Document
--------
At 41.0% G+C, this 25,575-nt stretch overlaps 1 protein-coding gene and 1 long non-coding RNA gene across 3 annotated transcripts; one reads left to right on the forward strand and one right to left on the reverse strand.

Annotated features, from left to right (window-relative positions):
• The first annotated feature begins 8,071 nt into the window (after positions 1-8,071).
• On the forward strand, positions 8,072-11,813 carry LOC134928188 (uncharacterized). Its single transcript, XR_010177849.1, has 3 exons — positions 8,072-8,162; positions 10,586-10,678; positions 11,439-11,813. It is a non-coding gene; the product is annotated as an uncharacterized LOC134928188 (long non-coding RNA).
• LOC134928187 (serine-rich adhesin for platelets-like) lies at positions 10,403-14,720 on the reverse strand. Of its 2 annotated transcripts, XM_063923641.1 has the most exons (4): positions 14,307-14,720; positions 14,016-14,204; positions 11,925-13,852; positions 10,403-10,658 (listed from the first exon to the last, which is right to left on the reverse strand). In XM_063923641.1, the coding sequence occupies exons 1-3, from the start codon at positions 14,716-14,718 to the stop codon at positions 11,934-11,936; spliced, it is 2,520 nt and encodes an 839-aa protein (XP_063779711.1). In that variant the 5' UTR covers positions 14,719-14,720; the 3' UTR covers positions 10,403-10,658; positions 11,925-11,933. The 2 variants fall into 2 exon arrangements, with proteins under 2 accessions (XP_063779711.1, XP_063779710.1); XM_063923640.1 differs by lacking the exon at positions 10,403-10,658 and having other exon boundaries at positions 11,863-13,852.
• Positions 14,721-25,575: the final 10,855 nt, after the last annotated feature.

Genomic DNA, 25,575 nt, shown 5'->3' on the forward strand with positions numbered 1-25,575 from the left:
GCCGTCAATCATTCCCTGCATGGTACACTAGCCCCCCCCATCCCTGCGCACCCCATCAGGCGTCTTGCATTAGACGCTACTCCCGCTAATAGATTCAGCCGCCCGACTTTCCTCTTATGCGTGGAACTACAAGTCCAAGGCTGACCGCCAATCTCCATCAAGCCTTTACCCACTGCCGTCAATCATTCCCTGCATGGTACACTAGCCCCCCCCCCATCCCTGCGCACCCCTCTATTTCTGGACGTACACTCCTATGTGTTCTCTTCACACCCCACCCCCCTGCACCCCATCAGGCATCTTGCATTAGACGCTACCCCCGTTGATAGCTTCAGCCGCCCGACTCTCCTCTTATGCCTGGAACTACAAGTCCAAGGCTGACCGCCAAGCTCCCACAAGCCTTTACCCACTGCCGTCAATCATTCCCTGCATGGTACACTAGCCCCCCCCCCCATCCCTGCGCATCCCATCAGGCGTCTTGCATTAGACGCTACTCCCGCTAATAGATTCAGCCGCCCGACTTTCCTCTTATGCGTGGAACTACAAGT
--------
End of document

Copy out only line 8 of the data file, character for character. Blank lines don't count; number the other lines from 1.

GCCGTCAATCATTCCCTGCATGGTACACTAGCCCCCCCCATCCCTGCGCACCCCATCAGGCGTCTTGCATTAGACGCTACTCCCGCTAATAGATTCAGCCGCCCGACTTTCCTCTTATGCGTGGAACTACAAGTCCAAGGCTGACCGCCAATCTCCATCAAGCCTTTACCCACTGCCGTCAATCATTCCCTGCATGGTACACTAGCCCCCCCCCCATCCCTGCGCACCCCTCTATTTCTGGACGTACACTCCTATGTGTTCTCTTCACACCCCACCCCCCTGCACCCCATCAGGCATCTTGCATTAGACGCTACCCCCGTTGATAGCTTCAGCCGCCCGACTCTCCTCTTATGCCTGGAACTACAAGTCCAAGGCTGACCGCCAAGCTCCCACAAGCCTTTACCCACTGCCGTCAATCATTCCCTGCATGGTACACTAGCCCCCCCCCCCATCCCTGCGCATCCCATCAGGCGTCTTGCATTAGACGCTACTCCCGCTAATAGATTCAGCCGCCCGACTTTCCTCTTATGCGTGGAACTACAAGT